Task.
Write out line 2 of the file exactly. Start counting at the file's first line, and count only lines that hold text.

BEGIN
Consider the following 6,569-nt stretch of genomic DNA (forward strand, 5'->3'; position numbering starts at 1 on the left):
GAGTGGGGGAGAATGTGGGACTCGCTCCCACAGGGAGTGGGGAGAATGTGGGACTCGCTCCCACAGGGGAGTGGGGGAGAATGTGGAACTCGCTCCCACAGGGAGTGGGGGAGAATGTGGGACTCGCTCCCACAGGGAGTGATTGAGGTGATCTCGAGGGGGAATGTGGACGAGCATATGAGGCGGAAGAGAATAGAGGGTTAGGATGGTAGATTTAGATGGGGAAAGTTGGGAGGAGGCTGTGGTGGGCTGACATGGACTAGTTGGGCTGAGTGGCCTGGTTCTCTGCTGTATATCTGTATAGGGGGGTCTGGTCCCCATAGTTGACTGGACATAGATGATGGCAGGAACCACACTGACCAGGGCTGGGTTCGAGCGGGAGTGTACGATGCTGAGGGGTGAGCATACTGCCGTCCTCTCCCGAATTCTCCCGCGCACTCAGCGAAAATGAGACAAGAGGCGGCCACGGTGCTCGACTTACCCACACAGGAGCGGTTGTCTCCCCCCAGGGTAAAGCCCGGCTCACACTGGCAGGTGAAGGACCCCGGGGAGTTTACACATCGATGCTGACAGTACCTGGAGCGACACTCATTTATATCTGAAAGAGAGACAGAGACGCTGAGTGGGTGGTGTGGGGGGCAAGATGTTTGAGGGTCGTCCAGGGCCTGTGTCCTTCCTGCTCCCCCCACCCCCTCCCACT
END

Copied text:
GAGTGGGGGAGAATGTGGGACTCGCTCCCACAGGGAGTGGGGAGAATGTGGGACTCGCTCCCACAGGGGAGTGGGGGAGAATGTGGAACTCGCTCCCACAGGGAGTGGGGGAGAATGTGGGACTCGCTCCCACAGGGAGTGATTGAGGTGATCTCGAGGGGGAATGTGGACGAGCATATGAGGCGGAAGAGAATAGAGGGTTAGGATGGTAGATTTAGATGGGGAAAGTTGGGAGGAGGCTGTGGTGGGCTGACATGGACTAGTTGGGCTGAGTGGCCTGGTTCTCTGCTGTATATCTGTATAGGGGGGTCTGGTCCCCATAGTTGACTGGACATAGATGATGGCAGGAACCACACTGACCAGGGCTGGGTTCGAGCGGGAGTGTACGATGCTGAGGGGTGAGCATACTGCCGTCCTCTCCCGAATTCTCCCGCGCACTCAGCGAAAATGAGACAAGAGGCGGCCACGGTGCTCGACTTACCCACACAGGAGCGGTTGTCTCCCCCCAGGGTAAAGCCCGGCTCACACTGGCAGGTGAAGGACCCCGGGGAGTTTACACATCGATGCTGACAGTACCTGGAGCGACACTCATTTATATCTGAAAGAGAGACAGAGACGCTGAGTGGGTGGTGTGGGGGGCAAGATGTTTGAGGGTCGTCCAGGGCCTGTGTCCTTCCTGCTCCCCCCACCCCCTCCCACT